Oil markets are experiencing upward pressure again, most recently from events in Iran. Despite the fundamentally bad outlook for crude, this latest rally in oil shows why the financial oil markets are basically impossible to short. For retail investors it is better focus on stock sectors that can take advantage of what are basically broken oil markets.
The International Atomic Energy Agency (IAEA) reported last week something most of us already knew, that Iran's nuclear development program has not been entirely "humanitarian," as it claimed. Much of their research and development has been undertaken to develop a nuclear device.
The British joined the US in more stringent sanctions against Iran, followed by the Iranian students invasion of the British embassy in Tehran, closely again followed by British expulsion of Iranian diplomats and talk of a full-scale European boycott of Iranian crude imports and a reprise of possible Israeli and/or Western military action against the Iranian nuclear complex.
With daily exports of 2.4 million barrels, Iran represents the third-largest exporter of crude, behind Russia and Saudi Arabia.
Still, the truth behind all the threats are not fundamentally nearly so bullish as they sound. But it is how they sound that often matters most in these financially interconnected markets.
A threat of military action from Israel has been a long-standing overhang in the oil markets, dating back at least for the last four years. Whatever premium there is from this threat, it has been in the price for quite a while. Even the threat of a full-fledged European ban on Iranian crude is relatively toothless. More than 70% of Iranian crude heads for Asia to begin with, with most European imports headed towards Turkey and Greece, both of whom have much different relationships with the Iranians than with their other European brethren. In the global oil markets, petrodollars always trump politics, meaning that Iranian exports are unlikely to drop much even with the most draconian import ban.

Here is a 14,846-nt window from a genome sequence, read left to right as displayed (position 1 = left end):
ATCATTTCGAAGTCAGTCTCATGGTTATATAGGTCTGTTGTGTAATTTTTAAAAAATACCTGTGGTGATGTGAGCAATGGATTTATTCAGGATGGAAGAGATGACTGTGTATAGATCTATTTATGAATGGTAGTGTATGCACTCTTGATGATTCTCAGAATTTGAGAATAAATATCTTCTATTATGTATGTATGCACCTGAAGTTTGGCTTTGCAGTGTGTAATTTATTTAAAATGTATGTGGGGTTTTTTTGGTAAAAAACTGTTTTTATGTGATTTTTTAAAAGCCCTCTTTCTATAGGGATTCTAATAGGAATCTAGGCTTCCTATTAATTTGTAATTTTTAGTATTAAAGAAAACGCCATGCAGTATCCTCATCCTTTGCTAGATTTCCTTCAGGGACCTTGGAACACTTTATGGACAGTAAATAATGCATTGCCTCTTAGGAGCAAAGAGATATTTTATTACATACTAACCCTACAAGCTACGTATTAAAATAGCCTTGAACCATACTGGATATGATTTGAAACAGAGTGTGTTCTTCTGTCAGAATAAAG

But for the markets, not much of that really matters. Headline risks from an Iranian flare-up are all that are needed to get the hedge funds, algorithmic black boxes, index speculators and long-short managers to hit the buy button right away. It's practically impossible to be short crude.
But we can take advantage of the almost sure, if short-term, spiking in the oil markets. One area where a quick spike in European crude prices will hurt is in refining stocks, whether that spike is artificial or not.
That is because while crude markets will readily rally on the merest news, gasoline and distillate markets are more likely to adhere more closely to the fundamentals. Margins on refining get slashed when crude price are going up quicker than their associated refined products. Even as cheap as many of the refiners are trading, I still don't like their associated stocks, including Valero (VLO), Tesoro (TSO), CVR Energy (CVI) and Holly Frontier (HFC), among others.